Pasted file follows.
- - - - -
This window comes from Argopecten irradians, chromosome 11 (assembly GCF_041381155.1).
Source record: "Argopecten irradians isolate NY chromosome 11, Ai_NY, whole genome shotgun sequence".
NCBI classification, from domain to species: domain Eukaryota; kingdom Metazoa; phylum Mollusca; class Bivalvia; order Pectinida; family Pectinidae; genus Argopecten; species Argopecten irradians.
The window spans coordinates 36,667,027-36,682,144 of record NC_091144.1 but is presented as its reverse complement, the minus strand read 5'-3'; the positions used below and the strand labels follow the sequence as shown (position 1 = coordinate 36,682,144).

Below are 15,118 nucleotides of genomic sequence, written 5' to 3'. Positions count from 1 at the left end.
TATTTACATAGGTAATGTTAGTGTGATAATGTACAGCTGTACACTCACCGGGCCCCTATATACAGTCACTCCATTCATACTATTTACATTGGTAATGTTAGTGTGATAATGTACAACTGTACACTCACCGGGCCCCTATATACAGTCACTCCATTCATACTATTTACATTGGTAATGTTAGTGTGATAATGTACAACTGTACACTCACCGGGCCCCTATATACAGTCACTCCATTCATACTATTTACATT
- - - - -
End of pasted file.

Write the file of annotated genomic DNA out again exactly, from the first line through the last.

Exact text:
This window comes from Argopecten irradians, chromosome 11 (assembly GCF_041381155.1).
Source record: "Argopecten irradians isolate NY chromosome 11, Ai_NY, whole genome shotgun sequence".
NCBI classification, from domain to species: domain Eukaryota; kingdom Metazoa; phylum Mollusca; class Bivalvia; order Pectinida; family Pectinidae; genus Argopecten; species Argopecten irradians.
The window spans coordinates 36,667,027-36,682,144 of record NC_091144.1 but is presented as its reverse complement, the minus strand read 5'-3'; the positions used below and the strand labels follow the sequence as shown (position 1 = coordinate 36,682,144).

Below are 15,118 nucleotides of genomic sequence, written 5' to 3'. Positions count from 1 at the left end.
TATTTACATAGGTAATGTTAGTGTGATAATGTACAGCTGTACACTCACCGGGCCCCTATATACAGTCACTCCATTCATACTATTTACATTGGTAATGTTAGTGTGATAATGTACAACTGTACACTCACCGGGCCCCTATATACAGTCACTCCATTCATACTATTTACATTGGTAATGTTAGTGTGATAATGTACAACTGTACACTCACCGGGCCCCTATATACAGTCACTCCATTCATACTATTTACATT